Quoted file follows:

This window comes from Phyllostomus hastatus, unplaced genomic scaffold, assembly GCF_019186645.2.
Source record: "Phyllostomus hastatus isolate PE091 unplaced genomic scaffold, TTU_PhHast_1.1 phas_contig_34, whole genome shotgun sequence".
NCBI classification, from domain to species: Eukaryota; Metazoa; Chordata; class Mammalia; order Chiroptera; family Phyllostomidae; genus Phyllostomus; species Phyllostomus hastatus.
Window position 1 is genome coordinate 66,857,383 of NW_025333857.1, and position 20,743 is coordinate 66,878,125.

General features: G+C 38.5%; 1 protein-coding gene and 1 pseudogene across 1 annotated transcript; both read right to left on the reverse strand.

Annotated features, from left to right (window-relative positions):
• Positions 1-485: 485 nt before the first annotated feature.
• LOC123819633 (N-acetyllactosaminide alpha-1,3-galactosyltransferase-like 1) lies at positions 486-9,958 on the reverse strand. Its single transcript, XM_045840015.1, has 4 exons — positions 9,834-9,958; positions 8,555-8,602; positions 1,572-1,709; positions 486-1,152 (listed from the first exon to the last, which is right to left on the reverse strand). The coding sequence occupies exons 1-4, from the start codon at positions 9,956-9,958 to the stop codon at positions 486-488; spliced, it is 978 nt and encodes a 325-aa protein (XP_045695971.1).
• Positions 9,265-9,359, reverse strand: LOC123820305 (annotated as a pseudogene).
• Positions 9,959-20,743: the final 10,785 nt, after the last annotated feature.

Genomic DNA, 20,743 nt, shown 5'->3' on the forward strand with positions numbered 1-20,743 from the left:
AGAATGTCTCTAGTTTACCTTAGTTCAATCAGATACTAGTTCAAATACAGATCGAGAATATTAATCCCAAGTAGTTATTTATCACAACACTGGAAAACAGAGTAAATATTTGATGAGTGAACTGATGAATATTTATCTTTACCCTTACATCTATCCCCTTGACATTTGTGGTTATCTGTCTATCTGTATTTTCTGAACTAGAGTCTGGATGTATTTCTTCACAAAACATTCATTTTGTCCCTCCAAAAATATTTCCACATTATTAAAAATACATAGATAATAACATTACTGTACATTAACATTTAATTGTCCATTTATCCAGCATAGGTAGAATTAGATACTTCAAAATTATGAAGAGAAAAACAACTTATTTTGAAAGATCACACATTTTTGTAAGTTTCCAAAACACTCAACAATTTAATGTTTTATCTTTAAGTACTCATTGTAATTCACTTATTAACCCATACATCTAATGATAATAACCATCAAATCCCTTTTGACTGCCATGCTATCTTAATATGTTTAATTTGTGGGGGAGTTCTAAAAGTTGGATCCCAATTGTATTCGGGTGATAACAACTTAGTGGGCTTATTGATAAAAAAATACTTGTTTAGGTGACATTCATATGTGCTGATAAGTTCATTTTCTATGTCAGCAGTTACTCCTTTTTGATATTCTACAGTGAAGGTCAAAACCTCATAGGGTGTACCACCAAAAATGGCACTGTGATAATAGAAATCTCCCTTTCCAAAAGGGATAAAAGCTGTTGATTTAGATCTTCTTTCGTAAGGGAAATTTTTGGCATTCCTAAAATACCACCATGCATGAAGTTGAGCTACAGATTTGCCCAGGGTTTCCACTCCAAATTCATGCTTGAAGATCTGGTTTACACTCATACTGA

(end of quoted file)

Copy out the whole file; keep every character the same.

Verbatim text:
This window comes from Phyllostomus hastatus, unplaced genomic scaffold, assembly GCF_019186645.2.
Source record: "Phyllostomus hastatus isolate PE091 unplaced genomic scaffold, TTU_PhHast_1.1 phas_contig_34, whole genome shotgun sequence".
NCBI classification, from domain to species: Eukaryota; Metazoa; Chordata; class Mammalia; order Chiroptera; family Phyllostomidae; genus Phyllostomus; species Phyllostomus hastatus.
Window position 1 is genome coordinate 66,857,383 of NW_025333857.1, and position 20,743 is coordinate 66,878,125.

General features: G+C 38.5%; 1 protein-coding gene and 1 pseudogene across 1 annotated transcript; both read right to left on the reverse strand.

Annotated features, from left to right (window-relative positions):
• Positions 1-485: 485 nt before the first annotated feature.
• LOC123819633 (N-acetyllactosaminide alpha-1,3-galactosyltransferase-like 1) lies at positions 486-9,958 on the reverse strand. Its single transcript, XM_045840015.1, has 4 exons — positions 9,834-9,958; positions 8,555-8,602; positions 1,572-1,709; positions 486-1,152 (listed from the first exon to the last, which is right to left on the reverse strand). The coding sequence occupies exons 1-4, from the start codon at positions 9,956-9,958 to the stop codon at positions 486-488; spliced, it is 978 nt and encodes a 325-aa protein (XP_045695971.1).
• Positions 9,265-9,359, reverse strand: LOC123820305 (annotated as a pseudogene).
• Positions 9,959-20,743: the final 10,785 nt, after the last annotated feature.

Genomic DNA, 20,743 nt, shown 5'->3' on the forward strand with positions numbered 1-20,743 from the left:
AGAATGTCTCTAGTTTACCTTAGTTCAATCAGATACTAGTTCAAATACAGATCGAGAATATTAATCCCAAGTAGTTATTTATCACAACACTGGAAAACAGAGTAAATATTTGATGAGTGAACTGATGAATATTTATCTTTACCCTTACATCTATCCCCTTGACATTTGTGGTTATCTGTCTATCTGTATTTTCTGAACTAGAGTCTGGATGTATTTCTTCACAAAACATTCATTTTGTCCCTCCAAAAATATTTCCACATTATTAAAAATACATAGATAATAACATTACTGTACATTAACATTTAATTGTCCATTTATCCAGCATAGGTAGAATTAGATACTTCAAAATTATGAAGAGAAAAACAACTTATTTTGAAAGATCACACATTTTTGTAAGTTTCCAAAACACTCAACAATTTAATGTTTTATCTTTAAGTACTCATTGTAATTCACTTATTAACCCATACATCTAATGATAATAACCATCAAATCCCTTTTGACTGCCATGCTATCTTAATATGTTTAATTTGTGGGGGAGTTCTAAAAGTTGGATCCCAATTGTATTCGGGTGATAACAACTTAGTGGGCTTATTGATAAAAAAATACTTGTTTAGGTGACATTCATATGTGCTGATAAGTTCATTTTCTATGTCAGCAGTTACTCCTTTTTGATATTCTACAGTGAAGGTCAAAACCTCATAGGGTGTACCACCAAAAATGGCACTGTGATAATAGAAATCTCCCTTTCCAAAAGGGATAAAAGCTGTTGATTTAGATCTTCTTTCGTAAGGGAAATTTTTGGCATTCCTAAAATACCACCATGCATGAAGTTGAGCTACAGATTTGCCCAGGGTTTCCACTCCAAATTCATGCTTGAAGATCTGGTTTACACTCATACTGA